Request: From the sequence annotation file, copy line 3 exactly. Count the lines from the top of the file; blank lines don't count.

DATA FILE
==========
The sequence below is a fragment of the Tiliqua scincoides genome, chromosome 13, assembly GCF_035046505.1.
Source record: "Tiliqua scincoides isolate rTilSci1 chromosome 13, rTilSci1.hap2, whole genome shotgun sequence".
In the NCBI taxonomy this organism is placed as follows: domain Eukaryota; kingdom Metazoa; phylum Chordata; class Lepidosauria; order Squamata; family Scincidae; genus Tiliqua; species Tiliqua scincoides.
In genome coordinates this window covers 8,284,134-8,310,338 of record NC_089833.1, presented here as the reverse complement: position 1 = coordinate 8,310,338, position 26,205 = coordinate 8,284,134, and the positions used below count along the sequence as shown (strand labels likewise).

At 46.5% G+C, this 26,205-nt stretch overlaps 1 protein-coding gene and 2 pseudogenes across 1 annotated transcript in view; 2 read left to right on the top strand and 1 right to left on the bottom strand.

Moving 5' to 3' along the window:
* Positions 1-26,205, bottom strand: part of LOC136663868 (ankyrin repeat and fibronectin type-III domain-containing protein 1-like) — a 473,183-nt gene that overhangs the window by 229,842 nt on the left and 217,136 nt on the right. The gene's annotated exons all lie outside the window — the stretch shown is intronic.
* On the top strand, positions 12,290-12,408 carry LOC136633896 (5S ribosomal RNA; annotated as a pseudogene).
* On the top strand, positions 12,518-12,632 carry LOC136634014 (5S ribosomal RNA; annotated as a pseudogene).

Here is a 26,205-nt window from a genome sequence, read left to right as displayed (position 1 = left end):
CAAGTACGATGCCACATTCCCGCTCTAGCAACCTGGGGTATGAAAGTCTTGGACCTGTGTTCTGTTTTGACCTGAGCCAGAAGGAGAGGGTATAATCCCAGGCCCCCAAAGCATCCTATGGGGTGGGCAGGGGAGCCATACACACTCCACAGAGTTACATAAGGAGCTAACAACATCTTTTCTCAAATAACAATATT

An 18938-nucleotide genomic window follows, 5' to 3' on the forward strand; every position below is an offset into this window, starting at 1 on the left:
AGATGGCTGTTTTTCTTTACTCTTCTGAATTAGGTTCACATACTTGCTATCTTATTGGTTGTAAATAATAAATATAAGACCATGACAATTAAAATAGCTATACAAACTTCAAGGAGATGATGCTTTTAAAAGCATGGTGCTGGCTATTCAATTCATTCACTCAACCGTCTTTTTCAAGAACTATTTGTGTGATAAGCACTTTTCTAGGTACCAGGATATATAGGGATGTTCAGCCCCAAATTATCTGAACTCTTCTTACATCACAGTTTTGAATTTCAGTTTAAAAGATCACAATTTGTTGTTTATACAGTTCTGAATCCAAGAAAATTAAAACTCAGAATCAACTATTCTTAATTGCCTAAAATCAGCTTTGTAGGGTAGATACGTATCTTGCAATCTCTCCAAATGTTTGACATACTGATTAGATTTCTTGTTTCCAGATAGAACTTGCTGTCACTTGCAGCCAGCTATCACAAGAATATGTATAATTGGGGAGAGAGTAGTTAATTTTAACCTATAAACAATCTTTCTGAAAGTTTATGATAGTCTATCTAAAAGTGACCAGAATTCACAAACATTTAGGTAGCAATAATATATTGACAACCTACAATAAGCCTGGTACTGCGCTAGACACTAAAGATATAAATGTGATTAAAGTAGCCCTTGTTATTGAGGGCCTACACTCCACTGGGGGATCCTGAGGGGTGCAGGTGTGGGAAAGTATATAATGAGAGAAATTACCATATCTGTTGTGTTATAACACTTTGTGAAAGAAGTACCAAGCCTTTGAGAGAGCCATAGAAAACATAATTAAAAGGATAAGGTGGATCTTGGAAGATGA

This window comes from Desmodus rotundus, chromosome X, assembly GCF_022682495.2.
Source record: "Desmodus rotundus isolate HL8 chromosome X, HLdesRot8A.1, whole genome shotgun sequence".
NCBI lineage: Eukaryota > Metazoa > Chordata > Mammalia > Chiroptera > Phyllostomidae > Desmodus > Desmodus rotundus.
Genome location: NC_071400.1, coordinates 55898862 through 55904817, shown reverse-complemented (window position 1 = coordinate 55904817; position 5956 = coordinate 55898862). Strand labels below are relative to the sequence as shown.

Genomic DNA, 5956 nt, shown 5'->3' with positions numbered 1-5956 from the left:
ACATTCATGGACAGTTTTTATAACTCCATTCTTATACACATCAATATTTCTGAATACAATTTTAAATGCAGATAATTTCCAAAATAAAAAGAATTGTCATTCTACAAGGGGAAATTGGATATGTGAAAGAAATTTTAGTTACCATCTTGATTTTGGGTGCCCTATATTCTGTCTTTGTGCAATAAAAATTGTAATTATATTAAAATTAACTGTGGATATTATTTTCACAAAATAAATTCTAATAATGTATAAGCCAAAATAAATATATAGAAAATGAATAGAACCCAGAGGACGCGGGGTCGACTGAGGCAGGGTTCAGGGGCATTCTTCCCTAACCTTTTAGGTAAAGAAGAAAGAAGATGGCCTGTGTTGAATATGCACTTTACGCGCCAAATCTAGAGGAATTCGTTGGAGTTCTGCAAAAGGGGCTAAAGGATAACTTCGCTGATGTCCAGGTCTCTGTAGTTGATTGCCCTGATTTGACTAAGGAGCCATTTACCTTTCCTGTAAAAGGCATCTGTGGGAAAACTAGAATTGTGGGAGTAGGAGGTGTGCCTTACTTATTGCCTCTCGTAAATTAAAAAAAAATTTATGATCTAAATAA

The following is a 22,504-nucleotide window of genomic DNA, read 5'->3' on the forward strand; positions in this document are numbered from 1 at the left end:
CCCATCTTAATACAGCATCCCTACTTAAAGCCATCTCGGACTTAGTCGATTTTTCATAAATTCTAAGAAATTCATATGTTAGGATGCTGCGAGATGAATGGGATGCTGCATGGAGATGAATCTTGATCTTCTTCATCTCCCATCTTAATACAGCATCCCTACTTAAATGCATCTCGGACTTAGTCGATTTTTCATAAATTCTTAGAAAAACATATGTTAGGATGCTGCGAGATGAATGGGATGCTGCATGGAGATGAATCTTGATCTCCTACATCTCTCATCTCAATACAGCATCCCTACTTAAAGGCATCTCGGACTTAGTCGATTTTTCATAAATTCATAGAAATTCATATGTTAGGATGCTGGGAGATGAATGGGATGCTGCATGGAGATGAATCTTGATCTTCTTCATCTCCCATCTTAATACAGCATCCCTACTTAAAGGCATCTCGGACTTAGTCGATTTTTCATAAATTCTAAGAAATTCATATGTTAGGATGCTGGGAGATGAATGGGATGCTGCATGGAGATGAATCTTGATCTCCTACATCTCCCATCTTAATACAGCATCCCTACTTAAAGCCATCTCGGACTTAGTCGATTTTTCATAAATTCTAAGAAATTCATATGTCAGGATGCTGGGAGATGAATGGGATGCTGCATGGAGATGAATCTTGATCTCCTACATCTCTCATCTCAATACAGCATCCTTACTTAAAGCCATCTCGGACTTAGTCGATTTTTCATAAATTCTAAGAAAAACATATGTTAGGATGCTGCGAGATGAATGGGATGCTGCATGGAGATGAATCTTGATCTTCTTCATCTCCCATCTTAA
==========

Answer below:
In the NCBI taxonomy this organism is placed as follows: domain Eukaryota; kingdom Metazoa; phylum Chordata; class Lepidosauria; order Squamata; family Scincidae; genus Tiliqua; species Tiliqua scincoides.